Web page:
The solution works, the data is available but is not presented. The entity subgrid is an area where the customer can have a bird’s eye view or a summary of all the data for that specific entity. Take advantage of this by exposing the essential data so that the customer doesn’t have to dig for a record and open it, with the image below as an example.
Section headers serve as effective subgrid labels
When subgrids are added in forms, they do not have default or automatic labels. Even if the data is present through a subgrid, it would be more helpful if the customers would also know what that data is for at a glance. This is pretty useful especially when you have a subgrid that has no data. If there was no label, then the customers would have to keep guessing what that subgrid is for.
A section header gives a direct definition on what a subgrid is for
Have accurate chart titles.
Similar to labels in subgrids, if a chart would have no data, then the customer or user would have no idea what a specific chart’s purpose is. So make sure to have a chart title, and make sure it is correct.
Remember to correctly label the axes on the charts.
Because labels are set by default, most of the time we overlook this. Customers may use the charts for reports, and it would be a better experience for them if they don’t have to edit the chart labels themselves.
Legends are important.
Some customers may easily distinguish what the different values are for but some cannot. Different colors of the different components are usually not enough.
Legends point out what a specific value in the chart is for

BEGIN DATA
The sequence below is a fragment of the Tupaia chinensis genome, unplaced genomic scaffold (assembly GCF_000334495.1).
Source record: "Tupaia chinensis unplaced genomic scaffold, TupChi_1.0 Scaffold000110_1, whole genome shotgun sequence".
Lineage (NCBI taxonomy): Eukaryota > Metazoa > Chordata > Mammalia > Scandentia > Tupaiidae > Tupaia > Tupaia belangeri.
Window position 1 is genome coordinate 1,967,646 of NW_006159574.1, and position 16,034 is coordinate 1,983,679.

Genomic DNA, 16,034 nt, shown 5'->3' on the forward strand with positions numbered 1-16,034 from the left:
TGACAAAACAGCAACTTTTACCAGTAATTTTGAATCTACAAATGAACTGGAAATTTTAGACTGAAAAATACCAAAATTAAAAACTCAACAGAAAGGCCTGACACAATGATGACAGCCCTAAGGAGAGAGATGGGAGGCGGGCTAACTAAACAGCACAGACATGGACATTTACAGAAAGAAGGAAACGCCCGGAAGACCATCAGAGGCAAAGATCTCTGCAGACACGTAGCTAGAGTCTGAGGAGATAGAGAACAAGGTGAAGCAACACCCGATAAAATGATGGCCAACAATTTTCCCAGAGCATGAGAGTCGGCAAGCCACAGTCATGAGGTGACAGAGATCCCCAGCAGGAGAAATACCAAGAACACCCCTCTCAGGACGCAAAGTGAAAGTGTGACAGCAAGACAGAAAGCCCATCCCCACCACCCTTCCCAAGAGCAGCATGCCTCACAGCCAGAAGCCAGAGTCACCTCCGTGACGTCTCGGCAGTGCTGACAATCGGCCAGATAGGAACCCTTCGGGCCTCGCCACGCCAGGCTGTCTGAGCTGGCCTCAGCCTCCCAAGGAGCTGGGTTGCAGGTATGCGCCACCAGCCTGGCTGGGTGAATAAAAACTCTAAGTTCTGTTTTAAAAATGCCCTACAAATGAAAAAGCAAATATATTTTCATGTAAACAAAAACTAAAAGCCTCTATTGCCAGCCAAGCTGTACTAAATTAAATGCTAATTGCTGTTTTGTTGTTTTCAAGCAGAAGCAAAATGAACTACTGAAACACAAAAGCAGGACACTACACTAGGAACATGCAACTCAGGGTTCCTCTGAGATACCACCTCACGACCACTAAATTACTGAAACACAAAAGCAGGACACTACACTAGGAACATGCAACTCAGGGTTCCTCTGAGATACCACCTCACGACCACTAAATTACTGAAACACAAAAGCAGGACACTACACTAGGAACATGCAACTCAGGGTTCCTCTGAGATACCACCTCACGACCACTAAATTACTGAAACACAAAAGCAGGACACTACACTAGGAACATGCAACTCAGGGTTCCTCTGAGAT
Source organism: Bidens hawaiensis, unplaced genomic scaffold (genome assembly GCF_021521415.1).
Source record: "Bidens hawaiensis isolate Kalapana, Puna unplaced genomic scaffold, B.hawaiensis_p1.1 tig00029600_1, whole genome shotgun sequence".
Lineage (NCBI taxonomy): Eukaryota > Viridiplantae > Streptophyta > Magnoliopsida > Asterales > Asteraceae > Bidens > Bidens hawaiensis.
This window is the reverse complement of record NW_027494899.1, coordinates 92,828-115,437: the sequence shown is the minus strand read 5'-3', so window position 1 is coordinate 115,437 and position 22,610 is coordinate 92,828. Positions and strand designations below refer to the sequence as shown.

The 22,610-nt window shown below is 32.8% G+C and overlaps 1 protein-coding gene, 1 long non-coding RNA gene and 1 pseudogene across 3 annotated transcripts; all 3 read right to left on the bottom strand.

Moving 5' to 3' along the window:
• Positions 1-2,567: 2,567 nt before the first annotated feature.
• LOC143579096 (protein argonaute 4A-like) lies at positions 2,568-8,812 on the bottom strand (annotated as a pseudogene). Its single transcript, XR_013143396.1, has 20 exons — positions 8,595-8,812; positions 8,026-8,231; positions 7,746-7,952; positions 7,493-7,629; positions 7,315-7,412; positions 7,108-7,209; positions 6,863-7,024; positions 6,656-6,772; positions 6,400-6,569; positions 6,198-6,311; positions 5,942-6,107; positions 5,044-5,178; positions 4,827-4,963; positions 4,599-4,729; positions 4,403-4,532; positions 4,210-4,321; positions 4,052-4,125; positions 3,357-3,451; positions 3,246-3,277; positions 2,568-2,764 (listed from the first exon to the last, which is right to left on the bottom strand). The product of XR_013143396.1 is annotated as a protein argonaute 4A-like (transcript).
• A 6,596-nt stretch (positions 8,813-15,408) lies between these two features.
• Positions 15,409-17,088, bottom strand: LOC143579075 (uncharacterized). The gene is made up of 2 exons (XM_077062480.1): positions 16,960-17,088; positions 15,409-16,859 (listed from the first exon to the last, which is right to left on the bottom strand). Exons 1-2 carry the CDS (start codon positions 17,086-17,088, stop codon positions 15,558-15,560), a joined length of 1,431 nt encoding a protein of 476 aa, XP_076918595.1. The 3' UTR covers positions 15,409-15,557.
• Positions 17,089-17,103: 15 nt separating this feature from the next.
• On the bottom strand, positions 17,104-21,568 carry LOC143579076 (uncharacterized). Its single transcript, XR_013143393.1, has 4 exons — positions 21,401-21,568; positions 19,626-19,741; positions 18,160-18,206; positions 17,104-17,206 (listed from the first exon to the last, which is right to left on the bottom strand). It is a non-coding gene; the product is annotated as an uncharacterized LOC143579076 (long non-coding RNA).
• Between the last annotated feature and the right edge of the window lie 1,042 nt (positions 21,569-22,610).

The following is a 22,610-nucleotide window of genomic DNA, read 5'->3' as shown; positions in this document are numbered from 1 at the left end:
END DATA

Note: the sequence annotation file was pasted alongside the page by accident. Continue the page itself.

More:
Make sure your available charts’ views contain chart values that are applicable for the current context. Sometimes other charts that are applicable for another context get mixed up, so make sure those are removed.
Charts’ Views options should be up to date
Labels (numeric) for each value in the chart are helpful especially when all values are zero, else the customer will see just a blank chart (an example is the chart below).
Numeric labels in charts are useful
Consistency of word casings (e.g. Program Manager instead of Program manager)
Removal of unused out-of-the-box areas and sub-areas in the Navigation Pane. The best way to do this is to modify the security roles so people do not have access to areas that do not concern them.
E-mail templates should have bodies. That would really provide a great out of box experience for the customer, so they can just easily customize the text of the email and immediately use it.
Images should have alternative or substitute text. This is especially helpful when images are blocked by the browser or were not downloaded successfully. This way, customers would still be able to understand what the image represents despite its absence. So when you add your image to the form, make sure to fill-in the “Alternative Text” field.
Provide names and descriptions for all applicable fields in the solution to increase usability. The user wouldn’t need to hunt for the solution’s documentation and just instead go to the solution itself to see the entity descriptions.
The “Getting Started Pane” is customizable. You can use it to provide end users with helpful tips on how to use your extension on Microsoft Dynamics CRM. Learn more from Create Custom Get Started Pane Content.
As Vincent Van Gogh said “Great things are done by a series of small things brought together.” As we gain more experience developing solutions, we might discover other little things that could greatly increase the quality of a solution. This checklist may not be complete, so we’d love to have your help in filling it up. Share your thoughts and experiences via the comments below and we’ll add them to this list!